Vagabon's 'Infinite Worlds' Meditates On The Politics Of Space
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Someone once told me I should memorize more poems, so I'd have phrases to call upon in times of emotional need. She recommended I start with that William Ernest Henley poem, "Invictus," best known for its closing lines: "I am the master of my fate/ I am the captain of my soul."
This latest record from Vagabon, the project of producer and multi-instrumentalist Laetitia Tamko, feels like a book of poems made for memorizing: It offers texts to turn over and over again in one's mind, and it's full of words to live by. Like this lyric in "Cleaning House": "No longer yearn to be gentle and pure and sweet. Not intimidating, yet sure." That sounds like a good way to operate in 2017.
Tamko, who sings and plays guitar, synths, keyboard and drums on the record, offers a wide range of memorable sounds, too: the heavy drums on "Minneapolis"; the dreamy synth on "Mal á L'aise"; the calming acoustic vibes on "Alive and A Well." These are all essential additions to the emotional toolbox.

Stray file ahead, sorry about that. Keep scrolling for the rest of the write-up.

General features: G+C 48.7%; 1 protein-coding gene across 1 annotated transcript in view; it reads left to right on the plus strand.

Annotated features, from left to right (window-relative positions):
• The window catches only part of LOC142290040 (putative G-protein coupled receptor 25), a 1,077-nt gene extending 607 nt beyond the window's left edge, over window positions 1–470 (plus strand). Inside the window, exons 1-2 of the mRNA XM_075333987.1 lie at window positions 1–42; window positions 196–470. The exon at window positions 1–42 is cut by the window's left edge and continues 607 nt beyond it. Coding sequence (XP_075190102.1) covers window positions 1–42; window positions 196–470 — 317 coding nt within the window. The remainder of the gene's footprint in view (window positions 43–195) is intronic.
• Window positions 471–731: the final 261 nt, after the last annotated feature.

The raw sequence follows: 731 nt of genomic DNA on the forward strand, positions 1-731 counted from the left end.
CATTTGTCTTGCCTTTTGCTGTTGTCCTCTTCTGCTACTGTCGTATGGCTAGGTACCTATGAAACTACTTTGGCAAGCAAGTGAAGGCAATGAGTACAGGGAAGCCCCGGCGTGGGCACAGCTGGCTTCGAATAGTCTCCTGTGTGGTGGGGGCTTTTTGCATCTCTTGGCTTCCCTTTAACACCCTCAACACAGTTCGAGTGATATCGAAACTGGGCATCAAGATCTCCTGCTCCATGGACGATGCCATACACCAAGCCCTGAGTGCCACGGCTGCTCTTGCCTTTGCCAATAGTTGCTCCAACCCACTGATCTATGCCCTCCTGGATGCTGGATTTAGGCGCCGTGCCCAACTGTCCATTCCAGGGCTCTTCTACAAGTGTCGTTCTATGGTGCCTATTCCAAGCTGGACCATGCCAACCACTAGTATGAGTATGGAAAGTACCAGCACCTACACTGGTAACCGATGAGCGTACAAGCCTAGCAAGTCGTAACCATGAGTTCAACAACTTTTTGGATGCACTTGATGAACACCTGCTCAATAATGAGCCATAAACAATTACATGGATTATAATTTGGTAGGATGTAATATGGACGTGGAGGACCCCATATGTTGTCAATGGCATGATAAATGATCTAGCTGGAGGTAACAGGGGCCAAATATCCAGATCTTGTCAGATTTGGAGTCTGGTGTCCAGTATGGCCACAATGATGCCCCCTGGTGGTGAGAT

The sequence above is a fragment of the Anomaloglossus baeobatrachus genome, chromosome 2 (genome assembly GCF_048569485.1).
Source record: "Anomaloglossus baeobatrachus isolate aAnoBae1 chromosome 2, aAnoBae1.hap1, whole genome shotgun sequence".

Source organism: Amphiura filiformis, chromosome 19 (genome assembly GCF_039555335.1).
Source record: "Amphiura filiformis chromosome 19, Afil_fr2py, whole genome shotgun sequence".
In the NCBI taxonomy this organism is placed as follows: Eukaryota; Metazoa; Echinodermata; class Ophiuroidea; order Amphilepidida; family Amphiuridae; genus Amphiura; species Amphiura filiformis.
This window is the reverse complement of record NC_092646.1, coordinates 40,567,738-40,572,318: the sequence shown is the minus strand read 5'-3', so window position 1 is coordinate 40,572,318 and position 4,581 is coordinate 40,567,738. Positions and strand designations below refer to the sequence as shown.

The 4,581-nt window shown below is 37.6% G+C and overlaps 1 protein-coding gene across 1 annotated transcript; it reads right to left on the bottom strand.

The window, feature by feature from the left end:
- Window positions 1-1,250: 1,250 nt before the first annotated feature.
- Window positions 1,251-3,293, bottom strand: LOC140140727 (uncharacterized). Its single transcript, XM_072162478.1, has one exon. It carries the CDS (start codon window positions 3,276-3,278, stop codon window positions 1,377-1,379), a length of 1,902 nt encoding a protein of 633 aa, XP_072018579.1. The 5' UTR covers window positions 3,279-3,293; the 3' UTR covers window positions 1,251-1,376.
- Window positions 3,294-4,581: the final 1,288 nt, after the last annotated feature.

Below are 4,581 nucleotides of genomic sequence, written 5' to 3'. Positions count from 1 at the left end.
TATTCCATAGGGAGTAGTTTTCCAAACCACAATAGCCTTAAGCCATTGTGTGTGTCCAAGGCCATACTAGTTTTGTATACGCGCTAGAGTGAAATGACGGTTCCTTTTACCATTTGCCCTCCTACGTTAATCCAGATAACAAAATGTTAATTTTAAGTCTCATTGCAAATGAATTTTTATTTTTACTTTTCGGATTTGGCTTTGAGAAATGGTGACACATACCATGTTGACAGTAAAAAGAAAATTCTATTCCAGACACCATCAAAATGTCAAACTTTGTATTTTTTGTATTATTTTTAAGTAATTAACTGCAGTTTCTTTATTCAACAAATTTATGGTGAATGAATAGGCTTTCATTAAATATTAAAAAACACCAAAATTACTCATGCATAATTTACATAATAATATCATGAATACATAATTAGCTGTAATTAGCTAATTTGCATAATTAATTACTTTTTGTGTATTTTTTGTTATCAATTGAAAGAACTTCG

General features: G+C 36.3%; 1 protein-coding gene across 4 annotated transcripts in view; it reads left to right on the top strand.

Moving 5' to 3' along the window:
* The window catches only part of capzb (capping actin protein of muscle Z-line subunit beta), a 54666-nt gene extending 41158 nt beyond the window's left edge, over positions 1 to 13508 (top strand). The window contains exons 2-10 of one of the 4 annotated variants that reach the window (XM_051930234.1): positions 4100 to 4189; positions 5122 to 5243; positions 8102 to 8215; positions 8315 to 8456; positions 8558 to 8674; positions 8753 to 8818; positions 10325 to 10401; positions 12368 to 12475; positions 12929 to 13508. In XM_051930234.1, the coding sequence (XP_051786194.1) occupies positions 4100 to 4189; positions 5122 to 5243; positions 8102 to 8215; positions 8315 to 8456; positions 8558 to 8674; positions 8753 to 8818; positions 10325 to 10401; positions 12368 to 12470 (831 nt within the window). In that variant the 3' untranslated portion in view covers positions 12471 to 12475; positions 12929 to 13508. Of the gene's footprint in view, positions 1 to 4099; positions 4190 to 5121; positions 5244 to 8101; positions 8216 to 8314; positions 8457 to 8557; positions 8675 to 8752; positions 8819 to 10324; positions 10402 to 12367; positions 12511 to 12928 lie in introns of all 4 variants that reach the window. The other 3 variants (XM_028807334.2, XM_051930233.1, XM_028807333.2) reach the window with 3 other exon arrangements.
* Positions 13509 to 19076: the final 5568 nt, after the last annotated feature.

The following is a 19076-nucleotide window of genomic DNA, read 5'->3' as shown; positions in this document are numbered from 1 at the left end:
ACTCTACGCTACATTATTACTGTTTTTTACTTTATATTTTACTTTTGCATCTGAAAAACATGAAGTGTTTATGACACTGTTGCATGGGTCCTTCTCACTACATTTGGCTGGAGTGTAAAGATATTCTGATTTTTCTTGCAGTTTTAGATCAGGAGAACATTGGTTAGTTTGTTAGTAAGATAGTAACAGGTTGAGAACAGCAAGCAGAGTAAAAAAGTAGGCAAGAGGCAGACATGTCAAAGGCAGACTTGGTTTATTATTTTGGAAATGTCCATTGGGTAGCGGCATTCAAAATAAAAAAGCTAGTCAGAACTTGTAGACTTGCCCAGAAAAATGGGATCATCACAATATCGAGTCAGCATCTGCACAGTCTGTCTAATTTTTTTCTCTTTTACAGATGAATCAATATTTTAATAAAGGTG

That a black woman dares to create, especially in the #SoWhite world of indie rock, is revolutionary. But the revolution lies not just in Tamko's mere existence in the scene, but in her artistic intervention there: Infinite Worlds is the most powerful meditation on the politics of space I've heard since Solange's A Seat At The Table.
The opening track, "The Embers," describes feeling small on public transportation: "My feet can barely touch the floor/ on the bus where everybody is tall." I'm reminded of the way I fold my body into itself each morning on the Washington D.C. Metro, trying to dodge the pale men who don't realize their briefcases smack into me with every shake of the train. I don't want to be big in the way he is, though. I would rather much rather be like Tamko, in full possession of the infinity that comes from introspection.
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